Major Indian converters at K continue to increase capacity

K Review Part 1 – Sustainable laminates are an eye-opener

Varex II blown film line showcased at the W&H stand with the newly introduced IoT automation suite, Ruby. Photo PSA
Varex II blown film line showcased at the W&H stand with the newly introduced IoT automation suite, Ruby. Photo PSA

Many Indian flexible packaging converters have recently placed orders for gravure and CI flexo presses and blown film lines. Some, perhaps fearing further draconian utterances by the government on plastics, even waited till the Prime Minister’s speech on 2 October, before finalizing their orders. Following this, the orders for blown film lines and presses rolled in.

Major exhibitors at K confirm that at this year’s event, a few Indian visitors were newbies to the industry. The speculators and first-time investors from other sectors, who earlier thought flexible packaging was a fast growth goldmine, are discouraged by the anti-plastic and anti-packaging drift of the current public discourse. This may be a blessing for the experienced flexible film and packaging converters who seem determined to invest in growth and who are ready to grapple with the sustainability issues. For the technically sound part of the industry, the focus can shift to innovation, sustainability and viability.

Blown film lines, metallizers, presses

There are, to our limited knowledge, approximately seven blown film lines on their way to India in the coming months, including a 9-layer and two 7-layer lines. While the majority of these are from W&H, a Brampton water-quenched Aquafrost blown film line is coming to Vishakha Polyfab in Ahmedabad. We believe that an MDO blown film line is on order from Reifenhauser, as well.

A healthy number (in the high single digits) of vacuum metallizers is coming to Indian converters. These are predominantly from Bobst. The thin layer of aluminum (less than .1%) can give most laminates (even those based on single polymer PE layers) the barrier properties needed for food pouches and other flexible pouch applications. The thin layer of aluminum makes the high barrier laminate recyclable.

Also, in the delivery pipeline to Indian flexible packaging converters are several high-speed gravure presses from major European manufacturers. These include the Bobst Rotomec that landed at Parakh Flexipack in Pune just after the start of K, and a pair of presses coming to Aditya Flexipack in Kanpur together with a vacuum metallizer. GLS and Skypack in the Delhi/NCR have Bobst gravure presses coming as do Modern Packaging in Mumbai, Akash Flexibles in Chennai, and Pyraa Flexipack in Mysore.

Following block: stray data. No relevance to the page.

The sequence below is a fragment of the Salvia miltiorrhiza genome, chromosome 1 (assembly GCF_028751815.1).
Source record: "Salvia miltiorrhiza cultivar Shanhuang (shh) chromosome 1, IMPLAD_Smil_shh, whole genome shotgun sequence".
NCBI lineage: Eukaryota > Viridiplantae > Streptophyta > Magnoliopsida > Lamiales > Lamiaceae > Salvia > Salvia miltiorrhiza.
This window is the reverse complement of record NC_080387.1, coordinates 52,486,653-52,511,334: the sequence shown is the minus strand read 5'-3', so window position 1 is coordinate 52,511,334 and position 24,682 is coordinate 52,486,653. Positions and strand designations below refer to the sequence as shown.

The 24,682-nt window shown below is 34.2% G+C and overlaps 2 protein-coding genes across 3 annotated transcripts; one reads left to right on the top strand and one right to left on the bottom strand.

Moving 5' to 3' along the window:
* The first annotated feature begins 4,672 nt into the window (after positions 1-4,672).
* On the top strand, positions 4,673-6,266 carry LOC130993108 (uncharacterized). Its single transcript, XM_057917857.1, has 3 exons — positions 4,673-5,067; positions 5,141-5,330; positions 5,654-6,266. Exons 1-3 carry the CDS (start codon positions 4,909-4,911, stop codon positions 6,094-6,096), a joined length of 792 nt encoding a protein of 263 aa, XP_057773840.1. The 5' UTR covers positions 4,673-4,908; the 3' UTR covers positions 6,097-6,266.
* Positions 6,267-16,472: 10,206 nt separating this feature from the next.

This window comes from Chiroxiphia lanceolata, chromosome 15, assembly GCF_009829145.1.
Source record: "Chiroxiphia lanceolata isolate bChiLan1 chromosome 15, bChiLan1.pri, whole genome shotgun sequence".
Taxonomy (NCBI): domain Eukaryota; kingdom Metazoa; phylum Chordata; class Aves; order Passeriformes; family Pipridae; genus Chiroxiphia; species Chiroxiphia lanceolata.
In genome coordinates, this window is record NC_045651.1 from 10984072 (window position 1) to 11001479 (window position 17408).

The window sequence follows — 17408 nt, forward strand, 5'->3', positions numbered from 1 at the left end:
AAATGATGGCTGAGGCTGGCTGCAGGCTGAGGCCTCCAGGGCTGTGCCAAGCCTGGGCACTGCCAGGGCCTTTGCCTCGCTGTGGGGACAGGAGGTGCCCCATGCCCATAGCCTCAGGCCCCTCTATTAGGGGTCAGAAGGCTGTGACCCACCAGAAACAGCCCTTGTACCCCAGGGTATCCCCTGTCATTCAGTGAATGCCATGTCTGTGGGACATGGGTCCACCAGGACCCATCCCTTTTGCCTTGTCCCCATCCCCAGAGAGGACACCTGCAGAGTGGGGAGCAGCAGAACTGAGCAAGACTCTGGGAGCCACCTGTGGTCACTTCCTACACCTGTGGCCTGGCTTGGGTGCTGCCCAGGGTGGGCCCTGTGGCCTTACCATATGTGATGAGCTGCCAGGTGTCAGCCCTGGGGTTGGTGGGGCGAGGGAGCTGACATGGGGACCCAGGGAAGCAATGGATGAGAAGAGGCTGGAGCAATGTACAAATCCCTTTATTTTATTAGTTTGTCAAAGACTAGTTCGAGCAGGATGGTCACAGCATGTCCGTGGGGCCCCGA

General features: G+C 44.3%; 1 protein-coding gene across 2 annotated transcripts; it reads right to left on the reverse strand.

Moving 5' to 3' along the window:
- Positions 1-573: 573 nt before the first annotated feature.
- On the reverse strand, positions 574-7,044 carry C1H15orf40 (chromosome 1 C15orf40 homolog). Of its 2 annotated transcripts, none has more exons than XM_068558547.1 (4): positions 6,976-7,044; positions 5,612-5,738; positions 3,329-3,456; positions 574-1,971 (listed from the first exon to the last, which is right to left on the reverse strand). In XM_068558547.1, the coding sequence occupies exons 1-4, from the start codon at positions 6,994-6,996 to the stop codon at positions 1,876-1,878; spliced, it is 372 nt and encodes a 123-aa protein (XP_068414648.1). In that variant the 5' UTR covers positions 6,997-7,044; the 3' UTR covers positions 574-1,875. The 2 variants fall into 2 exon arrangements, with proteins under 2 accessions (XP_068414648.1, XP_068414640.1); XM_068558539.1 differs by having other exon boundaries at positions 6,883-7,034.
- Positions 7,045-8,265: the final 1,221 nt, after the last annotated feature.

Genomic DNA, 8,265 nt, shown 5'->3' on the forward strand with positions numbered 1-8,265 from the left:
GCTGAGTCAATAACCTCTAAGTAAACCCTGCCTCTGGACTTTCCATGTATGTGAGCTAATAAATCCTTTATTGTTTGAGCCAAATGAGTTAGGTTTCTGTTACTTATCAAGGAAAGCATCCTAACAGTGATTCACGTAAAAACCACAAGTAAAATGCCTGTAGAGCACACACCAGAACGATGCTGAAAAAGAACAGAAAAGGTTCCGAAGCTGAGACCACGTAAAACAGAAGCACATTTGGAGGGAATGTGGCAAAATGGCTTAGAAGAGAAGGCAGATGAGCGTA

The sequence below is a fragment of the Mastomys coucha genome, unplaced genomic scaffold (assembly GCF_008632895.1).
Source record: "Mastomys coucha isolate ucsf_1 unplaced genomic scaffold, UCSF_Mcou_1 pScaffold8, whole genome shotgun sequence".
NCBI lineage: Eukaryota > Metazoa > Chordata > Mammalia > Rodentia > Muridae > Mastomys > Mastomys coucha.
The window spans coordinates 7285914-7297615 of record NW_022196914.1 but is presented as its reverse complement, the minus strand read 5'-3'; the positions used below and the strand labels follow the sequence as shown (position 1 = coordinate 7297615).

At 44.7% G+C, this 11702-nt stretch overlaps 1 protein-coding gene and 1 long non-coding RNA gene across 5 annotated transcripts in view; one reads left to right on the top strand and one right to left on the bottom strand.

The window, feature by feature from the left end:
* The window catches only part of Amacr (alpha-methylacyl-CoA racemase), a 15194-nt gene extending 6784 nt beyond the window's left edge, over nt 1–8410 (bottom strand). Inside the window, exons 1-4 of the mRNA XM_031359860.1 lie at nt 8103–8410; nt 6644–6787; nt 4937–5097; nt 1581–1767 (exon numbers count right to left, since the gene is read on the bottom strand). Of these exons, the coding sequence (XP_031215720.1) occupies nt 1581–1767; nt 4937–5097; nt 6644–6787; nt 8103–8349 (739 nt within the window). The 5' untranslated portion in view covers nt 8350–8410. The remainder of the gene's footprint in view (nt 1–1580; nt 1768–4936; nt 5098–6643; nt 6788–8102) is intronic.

Gravure holds steady while CI flexo cools down

Gravure and fast gravure with automation seem to have strengthened their grip on the Indian market while there are signs of over-capacity in wide web flexo. There is a significant drop in the influx of CI flexo imports in the current year. The decline is attributed both to the improvements in high-quality gravure presses that can handle thinner and more extensible substrates, such as PE films and laminates, and to the general robustness of a process that has dominated the Indian market. 

Although there is an excellent promise in the technology and it is indispensable for some applications, even brand owners seem reluctant to change over to CI flexo immediately. Vinay Nalawade of Parakh Flexipacks, a company that hitherto was running a fleet of four CI flexo presses, says the company was compelled to buy its first gravure press to grow its markets. There are many types of flexible packaging that still demand the barrier properties than can only be delivered by laminates most efficiently printed on gravure presses.

Indian suppliers at K

Although we will cover these exhibitors more extensively in our K review Part 2, in the December issue of Packaging South Asia, it is clear that the Indian exhibitors had an excellent show. Rajoo Engineers and Kohli Industries are positive about their exports. Rajoo’s 7-layer line was sold to a Vietnamese flexible packaging company before the show. Other exhibitors such as Gayatri Rubtech, which manufactures rubber rollers, and Carbon Light, a first-time exhibitor, had an excellent show. Gayatri said that quality inquiries and sales were double that of the previous K.

Carbon Light was successful in meeting many of the major equipment suppliers who are ready to look at a technically adept and reliable supplier of carbon fiber rollers from India. The company was able to have high-level discussions with several companies at what could be a breakthrough event for the young organization. Apart from the positive discussions, the company has been able to conclude an order with a significant European roller OEM supplier in just days after the show ended.

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Naresh Khanna
Editor of Indian Printer and Publisher since 1979 and Packaging South Asia since 2007. Trained as an offset printer and IBM 360 computer programmer. Active in the movement to implement Indian scripts for computer-aided typesetting. Worked as a consultant and trainer to the Indian print and newspaper industry. Visiting faculty of IDC at IIT Powai in the 1990s. Also founder of IPP Services, Training and Research and has worked as its principal industry researcher since 1999. Author of book: Miracle of Indian Democracy.


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